Cook [49] stated that people are at the heart of the quest for sustainability and the attainment of sustainable development rests on building human capacity. The optimum conditions for this include exposure to empowering leadership, accepting the decision-making authority at the work level, and belonging to learning and affirming organization. Including tribal authorities in strategizing, planning, and executing facilitates the subjective empowerment of people affected by the loss of biodiversity and those who can contribute to its restoration. Due to the power bestowed upon them, traditional leaders are the custodians of values and norms that govern resource usage in their communities. As the leaders are mostly well-accepted by the Gurune-speaking people, their common goods and values shall be maintained for future generations. As the Gurune’s capabilities generally include the development of skills, knowledge, and attitude in the area of biodiversity, they might also reach a status of harmony with nature and social well-being. One factor that can validate this is that they have various traditional techniques that they use to resolve conflicts arising in their communities [50]. With the proper deployment of the SDGs, an amalgamation of traditional and modern systems of conflict resolution might be feasible.

Conflict resolution is the main factor that helped to produce the three systems of collaborative efforts in Ghana, including the Tonugya System for the rehabilitation of degraded areas, the Youth in Afforestation program, and the Private Plantation Developers initiative. In each case, the specific implementation actors from the communities and government agencies have bridged the gaps that existed between them previously. There is no other way to resolve issues affected by indigenous regulatory systems and statutory laws. Thus, any actors in analogous areas are recommended to promote cooperation between tribal communities and public authorities. The authors consider that the findings of this study provide learning opportunities for improving the state of affairs in African rural areas and also in other developing countries. Our questionnaire might serve as a model for other studies. The caveat, however, is that the questions were prepared for a very explicit group of respondents. This might limit the ability of this study to be generalized. However, researchers in the field of indigenous tradition might find the set of questions that is appropriate for their study.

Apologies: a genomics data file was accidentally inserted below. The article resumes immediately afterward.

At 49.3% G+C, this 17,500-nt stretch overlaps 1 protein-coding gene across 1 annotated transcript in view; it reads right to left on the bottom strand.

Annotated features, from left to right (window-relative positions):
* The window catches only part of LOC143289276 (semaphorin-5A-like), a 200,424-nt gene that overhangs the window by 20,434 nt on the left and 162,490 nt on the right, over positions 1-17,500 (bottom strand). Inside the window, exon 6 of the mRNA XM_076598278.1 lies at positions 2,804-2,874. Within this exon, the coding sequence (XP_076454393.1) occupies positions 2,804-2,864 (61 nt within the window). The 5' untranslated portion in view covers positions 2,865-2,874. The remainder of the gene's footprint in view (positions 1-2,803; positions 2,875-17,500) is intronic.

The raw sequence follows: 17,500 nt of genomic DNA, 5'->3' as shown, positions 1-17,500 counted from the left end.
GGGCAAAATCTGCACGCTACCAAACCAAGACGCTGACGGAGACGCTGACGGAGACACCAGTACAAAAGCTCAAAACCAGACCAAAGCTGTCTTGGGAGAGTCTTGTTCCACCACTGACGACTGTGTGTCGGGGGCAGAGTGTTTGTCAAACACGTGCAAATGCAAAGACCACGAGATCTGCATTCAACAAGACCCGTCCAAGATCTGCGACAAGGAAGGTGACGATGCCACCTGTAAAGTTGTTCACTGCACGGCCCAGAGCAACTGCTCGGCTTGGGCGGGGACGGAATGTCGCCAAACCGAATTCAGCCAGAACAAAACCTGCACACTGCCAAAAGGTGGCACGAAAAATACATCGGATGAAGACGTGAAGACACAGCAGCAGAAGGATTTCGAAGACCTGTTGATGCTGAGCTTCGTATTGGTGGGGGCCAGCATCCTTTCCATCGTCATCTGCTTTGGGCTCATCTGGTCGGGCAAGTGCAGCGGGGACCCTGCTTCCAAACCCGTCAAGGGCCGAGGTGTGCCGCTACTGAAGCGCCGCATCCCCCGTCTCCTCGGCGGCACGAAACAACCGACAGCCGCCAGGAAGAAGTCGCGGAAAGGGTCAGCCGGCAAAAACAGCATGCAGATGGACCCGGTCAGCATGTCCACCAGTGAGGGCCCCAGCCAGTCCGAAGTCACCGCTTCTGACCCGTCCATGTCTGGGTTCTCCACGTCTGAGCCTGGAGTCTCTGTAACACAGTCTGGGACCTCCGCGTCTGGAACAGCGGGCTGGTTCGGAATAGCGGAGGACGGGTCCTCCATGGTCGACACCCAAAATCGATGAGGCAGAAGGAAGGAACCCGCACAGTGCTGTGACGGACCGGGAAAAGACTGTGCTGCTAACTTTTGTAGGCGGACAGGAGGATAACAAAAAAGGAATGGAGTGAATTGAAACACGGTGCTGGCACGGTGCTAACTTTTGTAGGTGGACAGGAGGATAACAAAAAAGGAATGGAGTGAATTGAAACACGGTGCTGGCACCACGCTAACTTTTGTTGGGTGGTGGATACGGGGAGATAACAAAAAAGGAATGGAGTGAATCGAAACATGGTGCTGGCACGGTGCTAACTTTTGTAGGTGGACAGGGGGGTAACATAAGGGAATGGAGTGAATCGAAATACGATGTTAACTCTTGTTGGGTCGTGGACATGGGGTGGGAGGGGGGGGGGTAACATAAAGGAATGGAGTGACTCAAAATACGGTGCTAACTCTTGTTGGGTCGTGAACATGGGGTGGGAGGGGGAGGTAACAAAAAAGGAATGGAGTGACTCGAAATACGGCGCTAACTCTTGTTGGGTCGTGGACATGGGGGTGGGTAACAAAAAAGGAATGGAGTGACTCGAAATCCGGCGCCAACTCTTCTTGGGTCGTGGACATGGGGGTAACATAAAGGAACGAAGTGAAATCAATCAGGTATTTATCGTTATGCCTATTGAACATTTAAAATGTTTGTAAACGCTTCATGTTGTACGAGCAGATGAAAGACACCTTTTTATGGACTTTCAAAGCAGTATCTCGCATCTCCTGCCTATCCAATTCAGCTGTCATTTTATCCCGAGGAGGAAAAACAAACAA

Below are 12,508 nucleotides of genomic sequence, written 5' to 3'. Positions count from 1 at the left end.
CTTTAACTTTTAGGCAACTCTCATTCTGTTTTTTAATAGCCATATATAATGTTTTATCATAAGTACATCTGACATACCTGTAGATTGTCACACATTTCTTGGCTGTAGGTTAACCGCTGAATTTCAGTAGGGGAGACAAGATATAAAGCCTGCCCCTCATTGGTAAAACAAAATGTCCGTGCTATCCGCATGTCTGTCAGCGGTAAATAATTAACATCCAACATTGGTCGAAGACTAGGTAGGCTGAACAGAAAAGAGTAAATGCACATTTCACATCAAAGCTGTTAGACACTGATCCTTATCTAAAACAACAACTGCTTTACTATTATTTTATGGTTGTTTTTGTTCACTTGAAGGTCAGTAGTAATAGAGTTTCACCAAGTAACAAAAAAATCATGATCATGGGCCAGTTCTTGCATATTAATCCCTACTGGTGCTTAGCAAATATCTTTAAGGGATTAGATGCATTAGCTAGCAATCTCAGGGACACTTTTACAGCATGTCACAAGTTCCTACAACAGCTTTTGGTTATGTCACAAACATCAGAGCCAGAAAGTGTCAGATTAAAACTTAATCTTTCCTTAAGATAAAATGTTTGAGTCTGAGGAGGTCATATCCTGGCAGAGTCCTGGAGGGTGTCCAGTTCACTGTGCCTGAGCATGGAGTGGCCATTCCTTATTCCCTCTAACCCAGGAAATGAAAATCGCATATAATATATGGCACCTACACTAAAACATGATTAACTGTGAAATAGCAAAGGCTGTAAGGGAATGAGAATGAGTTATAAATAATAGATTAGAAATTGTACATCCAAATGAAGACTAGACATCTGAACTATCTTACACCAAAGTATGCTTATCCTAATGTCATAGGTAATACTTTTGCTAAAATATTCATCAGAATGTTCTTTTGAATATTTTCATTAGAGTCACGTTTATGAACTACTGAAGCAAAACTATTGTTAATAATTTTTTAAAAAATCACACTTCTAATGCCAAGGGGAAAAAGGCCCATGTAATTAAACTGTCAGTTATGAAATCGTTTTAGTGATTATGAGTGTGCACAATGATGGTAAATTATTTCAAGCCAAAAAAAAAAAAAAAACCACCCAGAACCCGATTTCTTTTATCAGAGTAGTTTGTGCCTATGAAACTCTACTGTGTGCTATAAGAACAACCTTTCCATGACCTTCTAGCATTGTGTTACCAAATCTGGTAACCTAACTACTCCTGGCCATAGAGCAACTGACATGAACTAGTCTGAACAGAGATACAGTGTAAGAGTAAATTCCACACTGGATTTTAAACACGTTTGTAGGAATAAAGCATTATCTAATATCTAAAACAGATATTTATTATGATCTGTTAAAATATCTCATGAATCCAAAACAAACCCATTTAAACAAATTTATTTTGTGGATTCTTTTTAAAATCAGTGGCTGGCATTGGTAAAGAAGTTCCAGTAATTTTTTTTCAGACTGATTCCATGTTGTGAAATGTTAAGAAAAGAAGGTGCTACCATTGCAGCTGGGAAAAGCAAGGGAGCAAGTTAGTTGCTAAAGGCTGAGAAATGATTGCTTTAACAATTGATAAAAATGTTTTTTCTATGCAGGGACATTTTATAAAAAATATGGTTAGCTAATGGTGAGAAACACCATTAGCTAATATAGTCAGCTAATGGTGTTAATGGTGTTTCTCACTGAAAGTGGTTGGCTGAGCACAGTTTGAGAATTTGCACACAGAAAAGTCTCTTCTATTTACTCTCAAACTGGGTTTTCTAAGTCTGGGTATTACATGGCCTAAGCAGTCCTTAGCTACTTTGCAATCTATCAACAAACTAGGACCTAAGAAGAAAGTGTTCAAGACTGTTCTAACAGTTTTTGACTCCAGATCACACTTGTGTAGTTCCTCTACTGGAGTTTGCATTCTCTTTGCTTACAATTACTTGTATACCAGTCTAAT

Another limitation of our study was that we could not connect our findings to existing projects like the ones that are listed under (a), (b), and (c) above. For further research, establishing a link between ongoing biodiversity conservation projects might be helpful, specifically at the site of the interviews. This might reveal how cultural practices, including beliefs, taboos, and myths, have played a role in successful biodiversity conservation in the past and how they might be integrated with scientific agricultural methods used by state authorities.

Author Contributions

The authors share equally in the work which was based upon prior research published together.

Competing Interests

The authors have declared that no competing interests exist.